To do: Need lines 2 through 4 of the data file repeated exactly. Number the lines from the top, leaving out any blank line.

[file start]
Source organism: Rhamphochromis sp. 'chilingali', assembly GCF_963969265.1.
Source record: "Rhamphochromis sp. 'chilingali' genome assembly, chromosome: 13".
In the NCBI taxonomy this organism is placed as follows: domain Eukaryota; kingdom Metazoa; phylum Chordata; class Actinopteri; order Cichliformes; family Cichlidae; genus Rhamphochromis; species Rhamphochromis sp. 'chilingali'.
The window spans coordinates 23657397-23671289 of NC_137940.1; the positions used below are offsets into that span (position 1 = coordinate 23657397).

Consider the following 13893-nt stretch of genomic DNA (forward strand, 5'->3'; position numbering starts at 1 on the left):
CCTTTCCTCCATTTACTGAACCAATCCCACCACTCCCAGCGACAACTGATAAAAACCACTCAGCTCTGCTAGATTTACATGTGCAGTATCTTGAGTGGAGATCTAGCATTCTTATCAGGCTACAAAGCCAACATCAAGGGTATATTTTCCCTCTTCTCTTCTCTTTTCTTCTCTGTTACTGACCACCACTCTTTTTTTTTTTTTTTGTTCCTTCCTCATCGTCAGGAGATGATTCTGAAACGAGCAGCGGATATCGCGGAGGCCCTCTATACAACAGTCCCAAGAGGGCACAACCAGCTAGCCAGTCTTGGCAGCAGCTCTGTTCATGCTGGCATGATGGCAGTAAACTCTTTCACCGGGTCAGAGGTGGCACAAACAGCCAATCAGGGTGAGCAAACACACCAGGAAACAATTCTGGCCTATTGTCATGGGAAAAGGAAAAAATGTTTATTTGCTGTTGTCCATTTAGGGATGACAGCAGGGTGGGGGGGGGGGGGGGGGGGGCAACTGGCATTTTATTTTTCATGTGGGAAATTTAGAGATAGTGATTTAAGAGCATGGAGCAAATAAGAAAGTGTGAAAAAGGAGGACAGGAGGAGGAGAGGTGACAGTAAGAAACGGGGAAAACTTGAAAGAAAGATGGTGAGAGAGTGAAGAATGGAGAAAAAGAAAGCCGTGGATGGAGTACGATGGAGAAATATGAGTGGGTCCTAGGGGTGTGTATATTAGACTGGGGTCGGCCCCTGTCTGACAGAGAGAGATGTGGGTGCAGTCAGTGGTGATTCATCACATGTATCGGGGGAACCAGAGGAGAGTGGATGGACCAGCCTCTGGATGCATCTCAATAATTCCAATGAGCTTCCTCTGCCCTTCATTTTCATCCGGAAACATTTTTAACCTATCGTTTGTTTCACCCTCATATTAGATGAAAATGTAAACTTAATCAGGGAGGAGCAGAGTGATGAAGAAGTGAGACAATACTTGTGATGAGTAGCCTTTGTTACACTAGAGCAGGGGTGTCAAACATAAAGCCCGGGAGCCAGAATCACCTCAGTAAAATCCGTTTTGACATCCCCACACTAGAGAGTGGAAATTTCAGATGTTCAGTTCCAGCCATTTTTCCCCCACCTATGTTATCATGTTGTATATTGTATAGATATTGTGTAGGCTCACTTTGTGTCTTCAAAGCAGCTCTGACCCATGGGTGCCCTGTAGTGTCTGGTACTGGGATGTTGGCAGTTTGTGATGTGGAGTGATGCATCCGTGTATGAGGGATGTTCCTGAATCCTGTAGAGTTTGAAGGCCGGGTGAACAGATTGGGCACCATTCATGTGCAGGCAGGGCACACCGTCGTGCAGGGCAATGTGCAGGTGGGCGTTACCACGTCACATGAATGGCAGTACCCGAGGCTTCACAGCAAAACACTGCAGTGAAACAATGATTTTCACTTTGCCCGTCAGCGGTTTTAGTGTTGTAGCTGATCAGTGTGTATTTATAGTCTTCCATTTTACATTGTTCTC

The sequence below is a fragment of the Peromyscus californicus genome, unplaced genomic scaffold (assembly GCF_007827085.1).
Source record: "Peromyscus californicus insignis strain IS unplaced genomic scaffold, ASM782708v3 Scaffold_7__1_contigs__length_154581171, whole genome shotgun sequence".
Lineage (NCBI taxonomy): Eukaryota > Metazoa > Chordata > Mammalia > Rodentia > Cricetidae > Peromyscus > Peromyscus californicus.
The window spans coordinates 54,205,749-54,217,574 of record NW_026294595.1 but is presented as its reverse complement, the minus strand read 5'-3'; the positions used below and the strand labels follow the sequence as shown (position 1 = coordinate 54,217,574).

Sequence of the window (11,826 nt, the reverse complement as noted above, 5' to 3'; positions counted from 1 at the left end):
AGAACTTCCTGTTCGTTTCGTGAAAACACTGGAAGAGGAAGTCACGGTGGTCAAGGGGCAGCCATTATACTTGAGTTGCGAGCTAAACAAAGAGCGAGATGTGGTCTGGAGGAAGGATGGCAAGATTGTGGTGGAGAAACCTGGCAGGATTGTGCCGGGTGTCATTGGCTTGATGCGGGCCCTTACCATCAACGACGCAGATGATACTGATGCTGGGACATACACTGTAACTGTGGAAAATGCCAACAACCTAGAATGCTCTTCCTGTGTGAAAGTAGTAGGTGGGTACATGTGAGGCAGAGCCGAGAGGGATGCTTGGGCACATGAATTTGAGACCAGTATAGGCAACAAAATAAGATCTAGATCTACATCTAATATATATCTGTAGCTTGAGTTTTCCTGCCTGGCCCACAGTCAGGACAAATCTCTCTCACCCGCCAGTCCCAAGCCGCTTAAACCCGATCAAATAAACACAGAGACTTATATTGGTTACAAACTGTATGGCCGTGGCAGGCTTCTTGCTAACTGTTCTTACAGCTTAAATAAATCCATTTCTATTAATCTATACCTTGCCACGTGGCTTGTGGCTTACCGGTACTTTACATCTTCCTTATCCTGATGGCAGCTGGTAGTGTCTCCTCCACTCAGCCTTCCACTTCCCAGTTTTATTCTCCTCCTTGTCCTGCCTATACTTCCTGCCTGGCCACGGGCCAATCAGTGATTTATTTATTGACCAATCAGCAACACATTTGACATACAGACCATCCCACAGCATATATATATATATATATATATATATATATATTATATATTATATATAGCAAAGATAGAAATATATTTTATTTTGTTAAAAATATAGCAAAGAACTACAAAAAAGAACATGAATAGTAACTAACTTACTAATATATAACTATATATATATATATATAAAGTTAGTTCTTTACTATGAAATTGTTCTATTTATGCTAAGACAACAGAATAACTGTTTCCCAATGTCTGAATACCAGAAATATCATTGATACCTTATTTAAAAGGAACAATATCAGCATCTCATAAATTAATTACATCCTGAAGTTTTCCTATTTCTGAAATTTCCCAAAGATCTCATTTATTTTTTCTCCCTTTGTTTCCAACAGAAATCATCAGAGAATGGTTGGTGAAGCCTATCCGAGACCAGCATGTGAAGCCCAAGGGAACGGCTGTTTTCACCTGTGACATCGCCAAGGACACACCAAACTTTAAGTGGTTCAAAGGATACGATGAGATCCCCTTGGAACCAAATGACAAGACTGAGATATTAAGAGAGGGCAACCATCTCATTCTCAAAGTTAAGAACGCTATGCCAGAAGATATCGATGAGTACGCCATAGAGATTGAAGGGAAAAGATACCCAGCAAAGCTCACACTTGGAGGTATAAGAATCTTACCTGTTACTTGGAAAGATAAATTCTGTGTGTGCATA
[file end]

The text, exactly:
Source record: "Rhamphochromis sp. 'chilingali' genome assembly, chromosome: 13".
In the NCBI taxonomy this organism is placed as follows: domain Eukaryota; kingdom Metazoa; phylum Chordata; class Actinopteri; order Cichliformes; family Cichlidae; genus Rhamphochromis; species Rhamphochromis sp. 'chilingali'.
The window spans coordinates 23657397-23671289 of NC_137940.1; the positions used below are offsets into that span (position 1 = coordinate 23657397).